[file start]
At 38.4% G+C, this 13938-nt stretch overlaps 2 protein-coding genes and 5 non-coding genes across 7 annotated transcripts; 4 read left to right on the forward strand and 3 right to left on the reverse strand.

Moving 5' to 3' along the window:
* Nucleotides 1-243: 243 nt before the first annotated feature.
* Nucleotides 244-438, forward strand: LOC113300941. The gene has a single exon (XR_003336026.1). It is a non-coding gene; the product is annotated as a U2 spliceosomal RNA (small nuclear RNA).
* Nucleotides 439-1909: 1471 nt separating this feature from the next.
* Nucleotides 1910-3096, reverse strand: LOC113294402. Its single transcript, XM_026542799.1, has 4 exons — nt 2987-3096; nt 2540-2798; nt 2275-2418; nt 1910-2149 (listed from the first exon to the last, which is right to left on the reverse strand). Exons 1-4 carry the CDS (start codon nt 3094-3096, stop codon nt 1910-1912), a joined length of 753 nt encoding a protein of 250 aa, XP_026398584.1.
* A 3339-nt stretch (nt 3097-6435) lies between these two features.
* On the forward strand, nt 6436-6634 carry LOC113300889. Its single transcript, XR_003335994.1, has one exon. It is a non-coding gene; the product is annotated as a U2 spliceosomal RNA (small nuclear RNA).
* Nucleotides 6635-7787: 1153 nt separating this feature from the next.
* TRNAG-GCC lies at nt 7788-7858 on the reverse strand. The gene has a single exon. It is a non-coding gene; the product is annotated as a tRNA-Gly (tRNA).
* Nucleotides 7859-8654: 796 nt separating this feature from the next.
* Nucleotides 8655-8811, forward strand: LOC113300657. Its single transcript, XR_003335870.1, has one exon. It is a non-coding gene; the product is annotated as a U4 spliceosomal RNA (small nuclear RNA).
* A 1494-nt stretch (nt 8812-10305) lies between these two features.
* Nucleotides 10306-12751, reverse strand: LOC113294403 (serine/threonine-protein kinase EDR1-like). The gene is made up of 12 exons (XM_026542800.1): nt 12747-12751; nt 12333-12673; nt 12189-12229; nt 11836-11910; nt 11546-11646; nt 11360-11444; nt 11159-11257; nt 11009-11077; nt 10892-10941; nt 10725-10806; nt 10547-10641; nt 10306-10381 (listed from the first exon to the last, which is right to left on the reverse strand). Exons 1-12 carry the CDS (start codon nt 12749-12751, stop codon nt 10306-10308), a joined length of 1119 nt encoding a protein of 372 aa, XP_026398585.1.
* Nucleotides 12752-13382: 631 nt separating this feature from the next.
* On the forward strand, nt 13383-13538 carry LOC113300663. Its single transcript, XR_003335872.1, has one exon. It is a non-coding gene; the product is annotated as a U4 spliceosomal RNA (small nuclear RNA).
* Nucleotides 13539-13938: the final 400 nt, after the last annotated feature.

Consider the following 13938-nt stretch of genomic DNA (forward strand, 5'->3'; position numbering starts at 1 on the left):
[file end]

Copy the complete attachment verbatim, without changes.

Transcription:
At 38.4% G+C, this 13938-nt stretch overlaps 2 protein-coding genes and 5 non-coding genes across 7 annotated transcripts; 4 read left to right on the forward strand and 3 right to left on the reverse strand.

Moving 5' to 3' along the window:
* Nucleotides 1-243: 243 nt before the first annotated feature.
* Nucleotides 244-438, forward strand: LOC113300941. The gene has a single exon (XR_003336026.1). It is a non-coding gene; the product is annotated as a U2 spliceosomal RNA (small nuclear RNA).
* Nucleotides 439-1909: 1471 nt separating this feature from the next.
* Nucleotides 1910-3096, reverse strand: LOC113294402. Its single transcript, XM_026542799.1, has 4 exons — nt 2987-3096; nt 2540-2798; nt 2275-2418; nt 1910-2149 (listed from the first exon to the last, which is right to left on the reverse strand). Exons 1-4 carry the CDS (start codon nt 3094-3096, stop codon nt 1910-1912), a joined length of 753 nt encoding a protein of 250 aa, XP_026398584.1.
* A 3339-nt stretch (nt 3097-6435) lies between these two features.
* On the forward strand, nt 6436-6634 carry LOC113300889. Its single transcript, XR_003335994.1, has one exon. It is a non-coding gene; the product is annotated as a U2 spliceosomal RNA (small nuclear RNA).
* Nucleotides 6635-7787: 1153 nt separating this feature from the next.
* TRNAG-GCC lies at nt 7788-7858 on the reverse strand. The gene has a single exon. It is a non-coding gene; the product is annotated as a tRNA-Gly (tRNA).
* Nucleotides 7859-8654: 796 nt separating this feature from the next.
* Nucleotides 8655-8811, forward strand: LOC113300657. Its single transcript, XR_003335870.1, has one exon. It is a non-coding gene; the product is annotated as a U4 spliceosomal RNA (small nuclear RNA).
* A 1494-nt stretch (nt 8812-10305) lies between these two features.
* Nucleotides 10306-12751, reverse strand: LOC113294403 (serine/threonine-protein kinase EDR1-like). The gene is made up of 12 exons (XM_026542800.1): nt 12747-12751; nt 12333-12673; nt 12189-12229; nt 11836-11910; nt 11546-11646; nt 11360-11444; nt 11159-11257; nt 11009-11077; nt 10892-10941; nt 10725-10806; nt 10547-10641; nt 10306-10381 (listed from the first exon to the last, which is right to left on the reverse strand). Exons 1-12 carry the CDS (start codon nt 12749-12751, stop codon nt 10306-10308), a joined length of 1119 nt encoding a protein of 372 aa, XP_026398585.1.
* Nucleotides 12752-13382: 631 nt separating this feature from the next.
* On the forward strand, nt 13383-13538 carry LOC113300663. Its single transcript, XR_003335872.1, has one exon. It is a non-coding gene; the product is annotated as a U4 spliceosomal RNA (small nuclear RNA).
* Nucleotides 13539-13938: the final 400 nt, after the last annotated feature.

Consider the following 13938-nt stretch of genomic DNA (forward strand, 5'->3'; position numbering starts at 1 on the left):